On today’s date in 1964, the “Great Canadian Flag Debate” ended with the adoption of the now-iconic maple leaf design as the country’s new national flag.
After about 250 speeches, the final vote to adopt the maple leaf flag took place at 2:15 a.m. on Dec. 15, 1964.
On Jan. 28, 1965, Queen Elizabeth II proclaimed the new flag, which was inaugurated about two weeks later at an official ceremony on Parliament Hill in Ottawa.
Earlier in 1964, after about three months of debate, the House of Commons appointed a 15-member committee to study and recommend a new Canadian flag design. The committee comprised seven Liberals, five Conservatives and one each from the New Democratic Party, the Social Credit Party and the Ralliement créditiste, another federal social credit party based in Québec. Over six weeks, the committee held 35 meetings while the public submitted more than 3,500 suggestions for the country’s new flag in what would become known as the Great Canadian Flag Debate.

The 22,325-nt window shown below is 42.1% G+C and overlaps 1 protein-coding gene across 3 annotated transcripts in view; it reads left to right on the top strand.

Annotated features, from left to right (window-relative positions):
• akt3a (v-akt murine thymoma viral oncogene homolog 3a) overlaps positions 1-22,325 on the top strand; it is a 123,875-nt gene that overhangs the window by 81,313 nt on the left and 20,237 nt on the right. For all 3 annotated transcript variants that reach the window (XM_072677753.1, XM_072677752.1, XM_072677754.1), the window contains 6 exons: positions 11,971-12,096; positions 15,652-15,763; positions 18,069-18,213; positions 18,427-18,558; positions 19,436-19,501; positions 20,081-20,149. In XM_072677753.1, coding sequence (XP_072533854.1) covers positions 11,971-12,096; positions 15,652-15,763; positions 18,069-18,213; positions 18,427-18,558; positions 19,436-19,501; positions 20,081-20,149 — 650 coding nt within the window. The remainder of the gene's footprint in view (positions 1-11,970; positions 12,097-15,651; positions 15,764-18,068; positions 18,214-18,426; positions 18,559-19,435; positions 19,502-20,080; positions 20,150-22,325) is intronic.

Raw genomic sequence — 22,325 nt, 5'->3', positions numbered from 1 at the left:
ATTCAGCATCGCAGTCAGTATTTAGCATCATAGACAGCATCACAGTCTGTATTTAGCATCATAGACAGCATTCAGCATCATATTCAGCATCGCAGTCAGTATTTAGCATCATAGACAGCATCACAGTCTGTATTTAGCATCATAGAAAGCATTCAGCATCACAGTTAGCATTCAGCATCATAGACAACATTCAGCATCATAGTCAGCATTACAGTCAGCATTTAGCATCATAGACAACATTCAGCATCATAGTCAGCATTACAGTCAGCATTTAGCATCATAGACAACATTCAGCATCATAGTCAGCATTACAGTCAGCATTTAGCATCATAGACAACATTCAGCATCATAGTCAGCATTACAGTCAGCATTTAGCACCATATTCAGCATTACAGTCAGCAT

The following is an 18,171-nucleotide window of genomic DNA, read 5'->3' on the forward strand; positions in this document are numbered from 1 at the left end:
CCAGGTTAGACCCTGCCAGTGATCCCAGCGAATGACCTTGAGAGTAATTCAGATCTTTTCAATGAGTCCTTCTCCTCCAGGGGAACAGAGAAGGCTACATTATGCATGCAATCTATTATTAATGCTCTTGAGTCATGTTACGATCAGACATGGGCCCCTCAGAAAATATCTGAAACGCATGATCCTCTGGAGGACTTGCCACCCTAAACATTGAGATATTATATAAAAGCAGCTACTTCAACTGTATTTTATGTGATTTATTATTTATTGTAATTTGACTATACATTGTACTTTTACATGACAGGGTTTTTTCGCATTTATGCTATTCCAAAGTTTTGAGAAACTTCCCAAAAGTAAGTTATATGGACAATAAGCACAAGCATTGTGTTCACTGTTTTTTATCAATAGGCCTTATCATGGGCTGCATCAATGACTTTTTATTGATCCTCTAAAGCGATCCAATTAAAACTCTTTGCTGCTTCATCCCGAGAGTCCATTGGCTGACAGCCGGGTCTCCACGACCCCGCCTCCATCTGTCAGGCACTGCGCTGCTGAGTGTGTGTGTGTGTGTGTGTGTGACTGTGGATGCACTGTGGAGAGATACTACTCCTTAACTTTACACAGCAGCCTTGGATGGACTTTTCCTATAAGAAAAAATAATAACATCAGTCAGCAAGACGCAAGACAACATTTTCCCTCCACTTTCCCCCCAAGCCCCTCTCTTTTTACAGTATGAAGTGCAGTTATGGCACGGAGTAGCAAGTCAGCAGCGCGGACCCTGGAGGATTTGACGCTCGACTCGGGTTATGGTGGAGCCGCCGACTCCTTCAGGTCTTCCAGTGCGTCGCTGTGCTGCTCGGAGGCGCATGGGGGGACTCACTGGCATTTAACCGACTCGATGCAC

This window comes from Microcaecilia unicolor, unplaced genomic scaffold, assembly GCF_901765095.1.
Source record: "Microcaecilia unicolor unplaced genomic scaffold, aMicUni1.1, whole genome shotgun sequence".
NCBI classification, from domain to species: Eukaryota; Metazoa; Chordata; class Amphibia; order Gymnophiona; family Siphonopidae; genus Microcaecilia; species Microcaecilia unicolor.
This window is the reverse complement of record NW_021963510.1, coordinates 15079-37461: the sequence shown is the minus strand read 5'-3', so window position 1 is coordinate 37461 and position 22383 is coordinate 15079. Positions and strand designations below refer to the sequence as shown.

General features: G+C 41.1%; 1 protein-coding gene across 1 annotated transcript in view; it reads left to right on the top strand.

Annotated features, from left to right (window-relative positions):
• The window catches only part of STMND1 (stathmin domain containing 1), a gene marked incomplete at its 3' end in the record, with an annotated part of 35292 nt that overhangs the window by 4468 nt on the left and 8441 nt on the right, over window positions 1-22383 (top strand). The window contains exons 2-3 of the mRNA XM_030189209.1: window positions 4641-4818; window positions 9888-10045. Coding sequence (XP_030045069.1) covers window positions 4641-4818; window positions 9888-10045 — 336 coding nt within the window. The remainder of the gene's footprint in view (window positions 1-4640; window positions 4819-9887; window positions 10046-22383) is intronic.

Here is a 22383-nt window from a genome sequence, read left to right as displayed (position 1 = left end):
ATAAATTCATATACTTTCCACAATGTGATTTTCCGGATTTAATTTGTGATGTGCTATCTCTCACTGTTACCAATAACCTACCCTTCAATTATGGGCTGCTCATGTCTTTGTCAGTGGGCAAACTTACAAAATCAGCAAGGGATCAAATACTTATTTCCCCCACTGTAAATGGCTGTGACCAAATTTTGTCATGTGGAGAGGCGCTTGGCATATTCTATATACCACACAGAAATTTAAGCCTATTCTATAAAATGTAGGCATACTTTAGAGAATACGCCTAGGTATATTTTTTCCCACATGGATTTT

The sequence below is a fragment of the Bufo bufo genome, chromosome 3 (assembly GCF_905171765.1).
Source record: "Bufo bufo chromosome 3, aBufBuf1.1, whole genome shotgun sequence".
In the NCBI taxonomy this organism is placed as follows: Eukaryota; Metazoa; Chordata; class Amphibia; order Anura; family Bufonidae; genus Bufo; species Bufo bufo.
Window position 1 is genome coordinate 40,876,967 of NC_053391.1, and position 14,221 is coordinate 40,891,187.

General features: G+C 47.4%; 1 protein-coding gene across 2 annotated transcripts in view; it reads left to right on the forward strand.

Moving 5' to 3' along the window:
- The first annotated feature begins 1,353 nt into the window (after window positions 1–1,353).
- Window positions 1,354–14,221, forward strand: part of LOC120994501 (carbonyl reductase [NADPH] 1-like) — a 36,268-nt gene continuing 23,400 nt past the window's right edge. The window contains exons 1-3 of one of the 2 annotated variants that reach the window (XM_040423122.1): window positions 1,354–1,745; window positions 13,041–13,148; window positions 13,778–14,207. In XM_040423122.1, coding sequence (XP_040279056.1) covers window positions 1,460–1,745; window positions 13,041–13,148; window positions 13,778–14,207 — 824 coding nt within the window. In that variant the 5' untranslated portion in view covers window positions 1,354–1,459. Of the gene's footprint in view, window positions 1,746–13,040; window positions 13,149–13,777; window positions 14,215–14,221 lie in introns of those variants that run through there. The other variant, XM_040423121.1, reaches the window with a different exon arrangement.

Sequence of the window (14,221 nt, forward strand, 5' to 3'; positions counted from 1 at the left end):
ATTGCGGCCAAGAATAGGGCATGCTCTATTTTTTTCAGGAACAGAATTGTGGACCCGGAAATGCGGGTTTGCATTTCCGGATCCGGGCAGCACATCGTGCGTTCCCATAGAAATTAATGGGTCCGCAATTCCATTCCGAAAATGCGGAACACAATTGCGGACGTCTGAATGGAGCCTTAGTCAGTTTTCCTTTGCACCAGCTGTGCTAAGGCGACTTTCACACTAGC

Ultimately, a design by historian George Stanley was chosen for the new design after a 163-78 vote in the House of Commons.
50TH ANNIVERSARY COIN
In 2015, to mark the flag’s 50th anniversary, the Royal Canadian Mint issued a series of commemorative and circulating coins, including a 25-cent piece designed by Bonnie Ross.
The reverse of the 25-cent circulation coin features an illustration of Canada’s national flag surrounded by 50 children, each representing one of the flag’s 50 years as well as Canada’s future. The words “50 years/ans” also appear at the bottom centre of the design.
Out of a total of mintage of 12.5 million coins, 6.25 million were coloured and an equal number were non-coloured. They began circulating nationally as of June 9, 2015.